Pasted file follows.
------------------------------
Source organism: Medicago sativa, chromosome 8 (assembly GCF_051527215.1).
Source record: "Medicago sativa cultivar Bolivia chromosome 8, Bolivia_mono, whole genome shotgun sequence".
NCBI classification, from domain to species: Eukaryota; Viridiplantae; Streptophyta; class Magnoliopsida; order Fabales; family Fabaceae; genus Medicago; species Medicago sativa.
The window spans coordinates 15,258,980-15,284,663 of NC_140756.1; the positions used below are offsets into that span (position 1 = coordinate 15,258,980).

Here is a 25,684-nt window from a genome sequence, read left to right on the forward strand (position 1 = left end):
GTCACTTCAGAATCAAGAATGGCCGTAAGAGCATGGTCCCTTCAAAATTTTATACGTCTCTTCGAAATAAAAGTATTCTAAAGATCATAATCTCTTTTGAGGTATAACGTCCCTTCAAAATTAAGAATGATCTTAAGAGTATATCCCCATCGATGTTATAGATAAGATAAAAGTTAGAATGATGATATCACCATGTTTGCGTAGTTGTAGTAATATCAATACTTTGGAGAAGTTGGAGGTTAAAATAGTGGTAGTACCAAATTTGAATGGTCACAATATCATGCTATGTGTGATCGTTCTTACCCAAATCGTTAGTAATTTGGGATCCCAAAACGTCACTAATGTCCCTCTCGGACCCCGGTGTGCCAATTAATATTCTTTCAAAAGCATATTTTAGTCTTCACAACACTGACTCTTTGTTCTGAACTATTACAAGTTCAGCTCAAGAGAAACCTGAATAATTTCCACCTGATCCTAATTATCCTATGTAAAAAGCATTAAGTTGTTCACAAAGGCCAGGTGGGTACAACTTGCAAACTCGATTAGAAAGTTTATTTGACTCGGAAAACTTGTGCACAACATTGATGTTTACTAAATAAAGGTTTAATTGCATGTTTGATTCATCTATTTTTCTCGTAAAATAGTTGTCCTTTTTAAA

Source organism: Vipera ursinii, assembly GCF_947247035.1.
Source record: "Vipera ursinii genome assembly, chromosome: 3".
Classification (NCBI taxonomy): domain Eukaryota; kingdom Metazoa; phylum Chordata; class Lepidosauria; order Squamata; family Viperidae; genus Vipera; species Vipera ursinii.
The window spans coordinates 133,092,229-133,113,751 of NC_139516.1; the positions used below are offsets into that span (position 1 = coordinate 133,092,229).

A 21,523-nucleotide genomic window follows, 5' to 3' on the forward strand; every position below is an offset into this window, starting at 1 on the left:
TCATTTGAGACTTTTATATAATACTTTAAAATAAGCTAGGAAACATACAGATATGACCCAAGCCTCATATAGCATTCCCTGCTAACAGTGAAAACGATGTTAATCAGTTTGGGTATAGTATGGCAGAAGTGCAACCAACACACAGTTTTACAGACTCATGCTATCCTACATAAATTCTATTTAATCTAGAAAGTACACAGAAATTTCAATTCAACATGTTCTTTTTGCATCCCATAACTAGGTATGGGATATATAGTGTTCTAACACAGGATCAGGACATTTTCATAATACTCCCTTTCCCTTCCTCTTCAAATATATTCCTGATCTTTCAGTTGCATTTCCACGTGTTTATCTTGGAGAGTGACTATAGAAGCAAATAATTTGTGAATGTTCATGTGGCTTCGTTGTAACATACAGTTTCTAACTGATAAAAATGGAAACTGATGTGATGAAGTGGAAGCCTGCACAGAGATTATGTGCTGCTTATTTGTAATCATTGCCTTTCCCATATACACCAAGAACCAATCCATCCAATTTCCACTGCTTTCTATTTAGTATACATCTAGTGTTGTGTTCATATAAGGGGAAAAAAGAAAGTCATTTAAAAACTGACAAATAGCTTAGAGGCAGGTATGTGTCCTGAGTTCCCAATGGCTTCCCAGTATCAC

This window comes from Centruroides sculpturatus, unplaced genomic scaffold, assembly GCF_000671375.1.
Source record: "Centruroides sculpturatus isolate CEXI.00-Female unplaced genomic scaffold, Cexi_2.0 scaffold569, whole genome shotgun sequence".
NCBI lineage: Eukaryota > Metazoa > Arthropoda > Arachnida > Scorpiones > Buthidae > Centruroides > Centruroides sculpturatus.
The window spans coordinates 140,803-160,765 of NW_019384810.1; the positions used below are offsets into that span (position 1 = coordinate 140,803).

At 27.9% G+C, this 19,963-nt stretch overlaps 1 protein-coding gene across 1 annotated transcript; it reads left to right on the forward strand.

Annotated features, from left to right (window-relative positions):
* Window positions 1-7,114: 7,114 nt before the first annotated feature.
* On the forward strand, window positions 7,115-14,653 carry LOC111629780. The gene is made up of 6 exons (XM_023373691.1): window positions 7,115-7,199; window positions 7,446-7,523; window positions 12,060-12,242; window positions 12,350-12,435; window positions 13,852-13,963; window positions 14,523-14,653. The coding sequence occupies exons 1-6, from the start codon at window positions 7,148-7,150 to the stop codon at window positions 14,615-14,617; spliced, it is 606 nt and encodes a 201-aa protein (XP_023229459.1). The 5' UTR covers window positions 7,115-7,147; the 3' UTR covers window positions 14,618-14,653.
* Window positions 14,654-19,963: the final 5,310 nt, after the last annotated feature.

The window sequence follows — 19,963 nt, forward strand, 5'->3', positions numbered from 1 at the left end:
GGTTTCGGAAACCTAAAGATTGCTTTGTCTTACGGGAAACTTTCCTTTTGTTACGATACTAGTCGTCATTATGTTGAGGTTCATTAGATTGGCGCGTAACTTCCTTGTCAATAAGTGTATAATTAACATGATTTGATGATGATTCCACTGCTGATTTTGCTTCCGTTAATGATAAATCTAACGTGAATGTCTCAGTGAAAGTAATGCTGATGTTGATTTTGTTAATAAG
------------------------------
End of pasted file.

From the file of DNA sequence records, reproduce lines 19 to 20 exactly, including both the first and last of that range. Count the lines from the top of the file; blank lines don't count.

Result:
* Window positions 1-7,114: 7,114 nt before the first annotated feature.
* On the forward strand, window positions 7,115-14,653 carry LOC111629780. The gene is made up of 6 exons (XM_023373691.1): window positions 7,115-7,199; window positions 7,446-7,523; window positions 12,060-12,242; window positions 12,350-12,435; window positions 13,852-13,963; window positions 14,523-14,653. The coding sequence occupies exons 1-6, from the start codon at window positions 7,148-7,150 to the stop codon at window positions 14,615-14,617; spliced, it is 606 nt and encodes a 201-aa protein (XP_023229459.1). The 5' UTR covers window positions 7,115-7,147; the 3' UTR covers window positions 14,618-14,653.